(CBS News) One year after the killing of Osama bin Laden, al Qaeda is an organization "in disarray," says the author of a book about the hunt for the terror group's leader.
Journalist Peter Bergen, author of "Manhunt: The Ten-Year Search for Bin Laden, From 9/11 to Abbottabad" (Crown), was able to examine some of the declassified material retrieved by U.S. Navy SEALs from bin Laden's compound in Pakistan, and said Tuesday that the documents
paint a picture of an organization "under enormous pressure" from U.S.-directed drone strikes in Afghanistan, Pakistan and elsewhere.
On "CBS This Morning," Bergen said bin Laden was advocating his group leave the tribal areas of Pakistan for a remote part of Afghanistan, 마카오 롤링
and told one of his sons to go to the prosperous oil kingdom of Qatar.
Bergen also said bin Laden was contemplating changing the name of the group, and told groups affiliated with al Qaeda not to use the al Qaeda name, "because it was bad for fundraising, you attract a lot of negative attention."
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More than 10 years after the September 11 attacks, Bergen said the bin Laden documents describe al Qaeda as "an organization under pressure, in disarray, aware of its own failures. Bin Laden is blue-skying about attacks on President Obama and General Petraeus, [and] some of his subordinates pushing back, saying, 'Wait a minute, that's pretty complicated. Might be easier to attack American soldiers in Afghanistan.'"
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Senior correspondent John Miller, former Deputy Director at the Office of the Director of National Intelligence, also discussed news reports from Die Zeit and CNN about data recovered by police in Berlin last year containing al Qaeda training manuals and plans for attacks, such as seizing cruise ships.
"I think that's a fascinating set of documents there, because that's very operational stuff," Miller said. "If anything, bin Laden was a little bit isolated from that. But here you have the plans of Rashid Rauf, who was the mastermind of that British planes plot from 2006 to blow up a dozen planes, talking about the chemicals, talking about the strategy and the recruiting. So that's going to be very valuable."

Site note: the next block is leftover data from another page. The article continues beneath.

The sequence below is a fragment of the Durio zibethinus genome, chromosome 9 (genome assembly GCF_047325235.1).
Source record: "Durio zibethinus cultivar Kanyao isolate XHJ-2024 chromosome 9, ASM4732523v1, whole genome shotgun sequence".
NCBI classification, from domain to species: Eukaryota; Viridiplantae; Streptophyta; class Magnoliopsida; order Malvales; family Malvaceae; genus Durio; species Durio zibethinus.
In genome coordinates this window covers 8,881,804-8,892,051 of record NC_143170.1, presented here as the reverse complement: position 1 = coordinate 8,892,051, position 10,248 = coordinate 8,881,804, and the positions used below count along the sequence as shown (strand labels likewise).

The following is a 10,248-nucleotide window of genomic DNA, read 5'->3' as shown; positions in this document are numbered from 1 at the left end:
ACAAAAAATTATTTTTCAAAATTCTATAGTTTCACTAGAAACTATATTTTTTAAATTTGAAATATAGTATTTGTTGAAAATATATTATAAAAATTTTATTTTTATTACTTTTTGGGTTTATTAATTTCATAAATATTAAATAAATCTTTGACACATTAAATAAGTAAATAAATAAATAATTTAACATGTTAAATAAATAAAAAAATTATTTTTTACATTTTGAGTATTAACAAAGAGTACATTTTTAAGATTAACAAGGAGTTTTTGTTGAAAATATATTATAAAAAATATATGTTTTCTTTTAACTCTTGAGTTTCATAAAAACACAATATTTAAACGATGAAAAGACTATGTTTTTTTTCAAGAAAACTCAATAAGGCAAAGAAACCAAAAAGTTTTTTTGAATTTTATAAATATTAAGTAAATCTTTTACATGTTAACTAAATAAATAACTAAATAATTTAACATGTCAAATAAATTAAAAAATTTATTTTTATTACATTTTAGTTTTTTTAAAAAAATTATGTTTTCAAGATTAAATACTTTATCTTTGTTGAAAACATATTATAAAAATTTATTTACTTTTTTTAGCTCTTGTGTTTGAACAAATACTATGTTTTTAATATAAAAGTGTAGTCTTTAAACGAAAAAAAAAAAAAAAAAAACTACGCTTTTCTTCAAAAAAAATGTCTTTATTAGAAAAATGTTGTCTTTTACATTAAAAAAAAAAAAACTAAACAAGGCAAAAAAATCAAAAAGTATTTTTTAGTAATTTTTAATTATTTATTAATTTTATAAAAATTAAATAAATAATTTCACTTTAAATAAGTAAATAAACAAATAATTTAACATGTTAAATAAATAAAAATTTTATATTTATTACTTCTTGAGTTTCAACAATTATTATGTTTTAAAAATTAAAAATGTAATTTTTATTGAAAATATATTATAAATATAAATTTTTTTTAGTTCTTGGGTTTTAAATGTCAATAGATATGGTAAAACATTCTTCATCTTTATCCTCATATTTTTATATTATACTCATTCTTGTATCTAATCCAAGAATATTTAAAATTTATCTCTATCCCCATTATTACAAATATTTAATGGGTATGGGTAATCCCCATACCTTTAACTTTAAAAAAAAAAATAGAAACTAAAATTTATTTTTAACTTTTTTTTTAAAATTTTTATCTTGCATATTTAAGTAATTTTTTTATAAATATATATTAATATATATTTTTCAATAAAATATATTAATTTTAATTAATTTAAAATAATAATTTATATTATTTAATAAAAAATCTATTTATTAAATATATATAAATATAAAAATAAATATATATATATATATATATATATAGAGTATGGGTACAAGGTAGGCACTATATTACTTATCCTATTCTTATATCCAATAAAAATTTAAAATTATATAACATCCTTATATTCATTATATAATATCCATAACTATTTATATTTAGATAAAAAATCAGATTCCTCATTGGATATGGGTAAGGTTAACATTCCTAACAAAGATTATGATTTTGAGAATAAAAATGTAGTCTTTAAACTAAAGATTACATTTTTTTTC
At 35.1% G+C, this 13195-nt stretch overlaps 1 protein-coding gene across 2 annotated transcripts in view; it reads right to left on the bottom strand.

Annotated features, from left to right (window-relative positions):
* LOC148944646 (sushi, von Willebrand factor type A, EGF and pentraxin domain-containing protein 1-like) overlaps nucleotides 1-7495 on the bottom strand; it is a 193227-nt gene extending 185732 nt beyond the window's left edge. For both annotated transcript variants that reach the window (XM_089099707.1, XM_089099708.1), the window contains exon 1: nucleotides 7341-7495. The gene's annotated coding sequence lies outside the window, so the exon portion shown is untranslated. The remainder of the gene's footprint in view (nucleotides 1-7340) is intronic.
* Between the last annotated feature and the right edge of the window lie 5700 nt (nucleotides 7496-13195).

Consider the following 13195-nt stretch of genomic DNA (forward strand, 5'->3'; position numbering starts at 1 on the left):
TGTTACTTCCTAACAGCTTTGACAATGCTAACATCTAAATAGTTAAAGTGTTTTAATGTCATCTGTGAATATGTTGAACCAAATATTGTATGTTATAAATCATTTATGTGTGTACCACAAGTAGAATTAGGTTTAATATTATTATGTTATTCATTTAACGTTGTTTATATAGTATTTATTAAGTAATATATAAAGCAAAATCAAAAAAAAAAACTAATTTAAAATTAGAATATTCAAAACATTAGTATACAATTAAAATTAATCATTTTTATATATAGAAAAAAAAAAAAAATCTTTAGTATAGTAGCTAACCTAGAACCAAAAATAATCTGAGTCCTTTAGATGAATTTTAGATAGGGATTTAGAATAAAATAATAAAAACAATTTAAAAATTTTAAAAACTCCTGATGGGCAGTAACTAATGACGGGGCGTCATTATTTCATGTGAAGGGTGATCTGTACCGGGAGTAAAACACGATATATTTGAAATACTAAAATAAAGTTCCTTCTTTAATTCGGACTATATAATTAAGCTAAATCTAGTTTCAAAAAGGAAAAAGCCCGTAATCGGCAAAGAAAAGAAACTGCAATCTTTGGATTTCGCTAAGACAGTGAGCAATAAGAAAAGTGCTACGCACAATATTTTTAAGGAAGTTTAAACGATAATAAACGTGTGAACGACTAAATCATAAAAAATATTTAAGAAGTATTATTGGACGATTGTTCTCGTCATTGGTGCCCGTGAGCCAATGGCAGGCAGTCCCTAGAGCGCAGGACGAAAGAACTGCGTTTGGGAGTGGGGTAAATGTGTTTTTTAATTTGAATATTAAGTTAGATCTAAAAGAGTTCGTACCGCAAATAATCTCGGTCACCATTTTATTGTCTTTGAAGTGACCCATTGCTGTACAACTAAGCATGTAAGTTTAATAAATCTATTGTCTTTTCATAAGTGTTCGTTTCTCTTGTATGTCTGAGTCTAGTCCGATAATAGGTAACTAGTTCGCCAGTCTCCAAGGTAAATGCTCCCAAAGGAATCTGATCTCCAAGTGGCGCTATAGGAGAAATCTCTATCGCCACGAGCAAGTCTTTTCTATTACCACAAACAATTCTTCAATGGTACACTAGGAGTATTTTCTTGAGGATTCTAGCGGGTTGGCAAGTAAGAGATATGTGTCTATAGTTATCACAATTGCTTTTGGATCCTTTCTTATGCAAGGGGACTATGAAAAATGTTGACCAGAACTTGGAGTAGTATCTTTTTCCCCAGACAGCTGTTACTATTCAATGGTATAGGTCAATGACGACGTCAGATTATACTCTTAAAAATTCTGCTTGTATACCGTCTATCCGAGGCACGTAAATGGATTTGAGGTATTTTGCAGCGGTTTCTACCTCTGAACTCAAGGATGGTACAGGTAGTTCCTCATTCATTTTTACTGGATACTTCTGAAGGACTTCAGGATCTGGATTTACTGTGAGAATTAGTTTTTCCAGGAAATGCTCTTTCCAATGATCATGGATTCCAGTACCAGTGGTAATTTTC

But the new documents, Miller said, signal that the idea of "al Qaeda central running a large, complex 9/11 operation is pretty much a thing of the past. They are counting on the Internet propaganda and the lone wolves to kind of come together and do it for them in large measure."
In terms of terror threat, Bergen remarked that "a lone wolf can come from anywhere. There's a 'good news' component of that: lone wolves are just not that capable. We had a classic lone wolf at Ft. Hood, Texas, in Major Nidal Hasan. He killed 13 people - individually each of those deaths obviously a tragedy. But this was not a strategic attack on the United States, or anything close."
The two also described the bin Laden they had each interviewed as a man who was not a "table-thumping revolutionary," unlike Zawahiri. "When you talked to Osama bin Laden, you had to lean in to listen," said Miller. "He was very low-key, soft-spoken. He spoke at length. He tried to mix in history and religion and examples and metaphors, whereas Zawahiri who spoke perfect English, I mean he was much like kind of the fist-shaking zealot who yells into the camera. Stark differences, I would say."
Bin Laden's final home was also low-key, said Bergen: "It was a rather squalid, suburban compound. Bin laden didn't die in a sort of spectacular martyrdom. He died surrounded by his kids in a suburban house. Each wife had their own kitchen, each wife had their own kind of setup. They were not living large. Their beds were made from hammered-together pieces of plywood and bin Laden's bedroom where he was killed, there was a little box of Just for Men - Pakistani version - which he would use to dye his hair. His toilet was this tiny little closet-like thing he would have to squat over. It was not like the lair of Dr. No or Dr. Evil."
To watch the complete interview with Peter Bergen and John Miller click on the video player above.